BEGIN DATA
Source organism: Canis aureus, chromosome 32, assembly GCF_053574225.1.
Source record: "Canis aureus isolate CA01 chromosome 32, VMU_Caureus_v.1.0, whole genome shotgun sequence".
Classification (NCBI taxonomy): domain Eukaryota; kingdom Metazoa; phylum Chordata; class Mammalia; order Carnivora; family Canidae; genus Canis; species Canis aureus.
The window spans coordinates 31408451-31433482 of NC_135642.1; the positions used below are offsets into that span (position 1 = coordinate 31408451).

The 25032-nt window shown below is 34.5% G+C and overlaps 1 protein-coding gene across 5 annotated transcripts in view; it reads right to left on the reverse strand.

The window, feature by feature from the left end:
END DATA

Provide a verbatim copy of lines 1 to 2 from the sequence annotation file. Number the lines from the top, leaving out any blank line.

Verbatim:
Source organism: Canis aureus, chromosome 32, assembly GCF_053574225.1.
Source record: "Canis aureus isolate CA01 chromosome 32, VMU_Caureus_v.1.0, whole genome shotgun sequence".